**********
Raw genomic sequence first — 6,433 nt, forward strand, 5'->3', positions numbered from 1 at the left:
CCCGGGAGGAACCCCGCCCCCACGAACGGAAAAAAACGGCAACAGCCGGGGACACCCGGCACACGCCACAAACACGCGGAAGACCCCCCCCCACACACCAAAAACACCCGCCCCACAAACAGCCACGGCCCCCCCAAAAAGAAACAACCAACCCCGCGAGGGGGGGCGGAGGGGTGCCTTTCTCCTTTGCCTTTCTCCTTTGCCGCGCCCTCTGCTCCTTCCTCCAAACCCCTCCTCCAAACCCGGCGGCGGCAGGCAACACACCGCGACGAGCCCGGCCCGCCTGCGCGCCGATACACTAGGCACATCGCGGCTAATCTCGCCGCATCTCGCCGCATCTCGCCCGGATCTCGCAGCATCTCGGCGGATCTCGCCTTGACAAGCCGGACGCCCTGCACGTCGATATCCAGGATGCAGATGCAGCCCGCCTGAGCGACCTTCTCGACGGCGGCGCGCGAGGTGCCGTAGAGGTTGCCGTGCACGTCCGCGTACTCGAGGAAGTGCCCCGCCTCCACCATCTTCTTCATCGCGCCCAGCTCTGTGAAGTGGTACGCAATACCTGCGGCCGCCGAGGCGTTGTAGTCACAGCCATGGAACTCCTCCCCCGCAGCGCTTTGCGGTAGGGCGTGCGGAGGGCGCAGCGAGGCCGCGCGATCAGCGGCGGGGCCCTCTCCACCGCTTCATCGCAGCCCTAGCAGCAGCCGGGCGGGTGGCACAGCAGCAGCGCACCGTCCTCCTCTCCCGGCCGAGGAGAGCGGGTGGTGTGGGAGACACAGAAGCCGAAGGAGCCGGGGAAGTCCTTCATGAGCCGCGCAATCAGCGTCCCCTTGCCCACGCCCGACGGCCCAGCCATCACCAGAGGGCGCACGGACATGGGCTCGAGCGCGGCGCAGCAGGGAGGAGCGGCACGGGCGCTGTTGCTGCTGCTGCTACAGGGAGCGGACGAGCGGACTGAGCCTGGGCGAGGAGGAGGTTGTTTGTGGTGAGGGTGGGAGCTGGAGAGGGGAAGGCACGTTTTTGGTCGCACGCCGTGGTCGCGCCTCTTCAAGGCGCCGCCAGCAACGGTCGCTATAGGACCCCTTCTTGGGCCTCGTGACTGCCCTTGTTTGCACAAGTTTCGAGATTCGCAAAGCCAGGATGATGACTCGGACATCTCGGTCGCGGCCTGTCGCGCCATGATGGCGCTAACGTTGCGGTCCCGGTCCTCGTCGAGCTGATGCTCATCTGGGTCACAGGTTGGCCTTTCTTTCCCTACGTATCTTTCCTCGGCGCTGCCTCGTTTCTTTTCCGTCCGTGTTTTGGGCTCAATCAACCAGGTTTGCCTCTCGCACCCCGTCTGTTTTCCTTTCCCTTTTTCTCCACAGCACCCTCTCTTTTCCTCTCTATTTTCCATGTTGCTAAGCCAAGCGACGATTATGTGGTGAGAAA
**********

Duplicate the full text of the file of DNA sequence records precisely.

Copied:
Raw genomic sequence first — 6,433 nt, forward strand, 5'->3', positions numbered from 1 at the left:
CCCGGGAGGAACCCCGCCCCCACGAACGGAAAAAAACGGCAACAGCCGGGGACACCCGGCACACGCCACAAACACGCGGAAGACCCCCCCCCACACACCAAAAACACCCGCCCCACAAACAGCCACGGCCCCCCCAAAAAGAAACAACCAACCCCGCGAGGGGGGGCGGAGGGGTGCCTTTCTCCTTTGCCTTTCTCCTTTGCCGCGCCCTCTGCTCCTTCCTCCAAACCCCTCCTCCAAACCCGGCGGCGGCAGGCAACACACCGCGACGAGCCCGGCCCGCCTGCGCGCCGATACACTAGGCACATCGCGGCTAATCTCGCCGCATCTCGCCGCATCTCGCCCGGATCTCGCAGCATCTCGGCGGATCTCGCCTTGACAAGCCGGACGCCCTGCACGTCGATATCCAGGATGCAGATGCAGCCCGCCTGAGCGACCTTCTCGACGGCGGCGCGCGAGGTGCCGTAGAGGTTGCCGTGCACGTCCGCGTACTCGAGGAAGTGCCCCGCCTCCACCATCTTCTTCATCGCGCCCAGCTCTGTGAAGTGGTACGCAATACCTGCGGCCGCCGAGGCGTTGTAGTCACAGCCATGGAACTCCTCCCCCGCAGCGCTTTGCGGTAGGGCGTGCGGAGGGCGCAGCGAGGCCGCGCGATCAGCGGCGGGGCCCTCTCCACCGCTTCATCGCAGCCCTAGCAGCAGCCGGGCGGGTGGCACAGCAGCAGCGCACCGTCCTCCTCTCCCGGCCGAGGAGAGCGGGTGGTGTGGGAGACACAGAAGCCGAAGGAGCCGGGGAAGTCCTTCATGAGCCGCGCAATCAGCGTCCCCTTGCCCACGCCCGACGGCCCAGCCATCACCAGAGGGCGCACGGACATGGGCTCGAGCGCGGCGCAGCAGGGAGGAGCGGCACGGGCGCTGTTGCTGCTGCTGCTACAGGGAGCGGACGAGCGGACTGAGCCTGGGCGAGGAGGAGGTTGTTTGTGGTGAGGGTGGGAGCTGGAGAGGGGAAGGCACGTTTTTGGTCGCACGCCGTGGTCGCGCCTCTTCAAGGCGCCGCCAGCAACGGTCGCTATAGGACCCCTTCTTGGGCCTCGTGACTGCCCTTGTTTGCACAAGTTTCGAGATTCGCAAAGCCAGGATGATGACTCGGACATCTCGGTCGCGGCCTGTCGCGCCATGATGGCGCTAACGTTGCGGTCCCGGTCCTCGTCGAGCTGATGCTCATCTGGGTCACAGGTTGGCCTTTCTTTCCCTACGTATCTTTCCTCGGCGCTGCCTCGTTTCTTTTCCGTCCGTGTTTTGGGCTCAATCAACCAGGTTTGCCTCTCGCACCCCGTCTGTTTTCCTTTCCCTTTTTCTCCACAGCACCCTCTCTTTTCCTCTCTATTTTCCATGTTGCTAAGCCAAGCGACGATTATGTGGTGAGAAA